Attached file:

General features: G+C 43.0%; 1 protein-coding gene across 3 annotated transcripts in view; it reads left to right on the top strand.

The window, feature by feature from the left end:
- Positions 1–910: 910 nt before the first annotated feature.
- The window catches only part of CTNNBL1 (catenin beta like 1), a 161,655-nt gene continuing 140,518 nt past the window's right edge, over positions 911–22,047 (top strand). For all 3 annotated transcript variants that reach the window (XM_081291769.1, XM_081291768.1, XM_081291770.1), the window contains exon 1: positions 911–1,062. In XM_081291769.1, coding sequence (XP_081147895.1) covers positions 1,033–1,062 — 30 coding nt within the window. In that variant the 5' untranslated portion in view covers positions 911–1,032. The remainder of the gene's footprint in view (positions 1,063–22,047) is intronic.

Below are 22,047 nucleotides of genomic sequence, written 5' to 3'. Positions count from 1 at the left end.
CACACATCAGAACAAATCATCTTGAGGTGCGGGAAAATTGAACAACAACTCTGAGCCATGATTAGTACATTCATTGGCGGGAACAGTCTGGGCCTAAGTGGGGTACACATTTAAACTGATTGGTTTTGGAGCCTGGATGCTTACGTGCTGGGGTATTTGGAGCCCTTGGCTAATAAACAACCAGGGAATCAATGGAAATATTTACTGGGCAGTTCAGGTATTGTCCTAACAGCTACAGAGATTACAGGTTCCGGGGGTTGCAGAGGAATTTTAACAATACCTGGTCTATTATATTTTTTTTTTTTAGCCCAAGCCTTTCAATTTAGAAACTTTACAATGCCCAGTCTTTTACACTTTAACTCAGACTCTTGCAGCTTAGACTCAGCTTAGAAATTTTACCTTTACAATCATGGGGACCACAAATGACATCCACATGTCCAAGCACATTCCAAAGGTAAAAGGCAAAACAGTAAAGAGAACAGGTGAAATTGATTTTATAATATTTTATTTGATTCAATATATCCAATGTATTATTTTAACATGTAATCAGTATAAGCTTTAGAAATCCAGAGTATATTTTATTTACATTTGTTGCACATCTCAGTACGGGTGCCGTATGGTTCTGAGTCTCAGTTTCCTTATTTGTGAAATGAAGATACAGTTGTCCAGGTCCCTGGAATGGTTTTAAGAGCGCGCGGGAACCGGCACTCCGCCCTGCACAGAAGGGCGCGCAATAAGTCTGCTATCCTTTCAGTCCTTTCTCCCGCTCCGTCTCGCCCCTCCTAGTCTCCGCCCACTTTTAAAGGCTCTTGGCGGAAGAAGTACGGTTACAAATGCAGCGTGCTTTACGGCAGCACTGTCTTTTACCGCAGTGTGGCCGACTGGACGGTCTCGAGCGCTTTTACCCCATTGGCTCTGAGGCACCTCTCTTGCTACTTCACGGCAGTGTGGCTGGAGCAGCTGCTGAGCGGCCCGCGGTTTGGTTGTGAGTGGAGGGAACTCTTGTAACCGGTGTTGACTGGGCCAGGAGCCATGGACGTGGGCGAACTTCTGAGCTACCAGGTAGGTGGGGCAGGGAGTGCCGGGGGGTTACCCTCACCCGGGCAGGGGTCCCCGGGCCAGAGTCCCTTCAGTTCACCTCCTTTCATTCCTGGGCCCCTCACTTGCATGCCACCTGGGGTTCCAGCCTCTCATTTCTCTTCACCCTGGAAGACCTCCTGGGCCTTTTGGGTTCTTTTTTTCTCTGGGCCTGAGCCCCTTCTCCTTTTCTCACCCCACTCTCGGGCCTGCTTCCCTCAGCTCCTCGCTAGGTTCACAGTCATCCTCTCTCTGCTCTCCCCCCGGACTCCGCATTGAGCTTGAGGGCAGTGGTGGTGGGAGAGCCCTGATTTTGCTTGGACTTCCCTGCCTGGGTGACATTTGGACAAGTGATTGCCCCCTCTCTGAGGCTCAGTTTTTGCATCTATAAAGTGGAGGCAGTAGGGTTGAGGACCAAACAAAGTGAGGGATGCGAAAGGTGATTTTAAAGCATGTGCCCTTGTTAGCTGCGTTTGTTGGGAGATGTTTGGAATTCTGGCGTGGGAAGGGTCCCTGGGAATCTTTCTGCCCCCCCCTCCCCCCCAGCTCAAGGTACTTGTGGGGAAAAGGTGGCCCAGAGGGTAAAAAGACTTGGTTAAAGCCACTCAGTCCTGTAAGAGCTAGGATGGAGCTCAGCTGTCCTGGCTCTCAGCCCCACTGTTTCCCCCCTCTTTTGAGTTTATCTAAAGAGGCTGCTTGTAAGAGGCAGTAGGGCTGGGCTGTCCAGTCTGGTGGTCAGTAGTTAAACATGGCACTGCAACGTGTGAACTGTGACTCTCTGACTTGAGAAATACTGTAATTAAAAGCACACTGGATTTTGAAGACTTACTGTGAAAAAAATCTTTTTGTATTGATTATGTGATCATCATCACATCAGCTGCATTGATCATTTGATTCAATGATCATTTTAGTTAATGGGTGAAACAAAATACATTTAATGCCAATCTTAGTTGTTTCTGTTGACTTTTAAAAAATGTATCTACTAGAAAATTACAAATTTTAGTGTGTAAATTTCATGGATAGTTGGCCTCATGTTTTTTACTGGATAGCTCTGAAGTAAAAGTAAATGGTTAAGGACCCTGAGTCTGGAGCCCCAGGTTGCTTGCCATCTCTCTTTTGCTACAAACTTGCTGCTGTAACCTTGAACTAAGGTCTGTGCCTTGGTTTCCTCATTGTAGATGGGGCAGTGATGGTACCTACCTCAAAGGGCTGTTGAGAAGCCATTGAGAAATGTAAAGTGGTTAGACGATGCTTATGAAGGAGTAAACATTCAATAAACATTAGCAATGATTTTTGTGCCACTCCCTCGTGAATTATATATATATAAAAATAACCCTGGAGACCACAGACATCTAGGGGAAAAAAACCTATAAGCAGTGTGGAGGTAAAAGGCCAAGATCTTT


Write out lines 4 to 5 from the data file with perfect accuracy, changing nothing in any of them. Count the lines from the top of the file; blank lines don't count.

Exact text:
- The window catches only part of CTNNBL1 (catenin beta like 1), a 161,655-nt gene continuing 140,518 nt past the window's right edge, over positions 911–22,047 (top strand). For all 3 annotated transcript variants that reach the window (XM_081291769.1, XM_081291768.1, XM_081291770.1), the window contains exon 1: positions 911–1,062. In XM_081291769.1, coding sequence (XP_081147895.1) covers positions 1,033–1,062 — 30 coding nt within the window. In that variant the 5' untranslated portion in view covers positions 911–1,032. The remainder of the gene's footprint in view (positions 1,063–22,047) is intronic.

Below are 22,047 nucleotides of genomic sequence, written 5' to 3'. Positions count from 1 at the left end.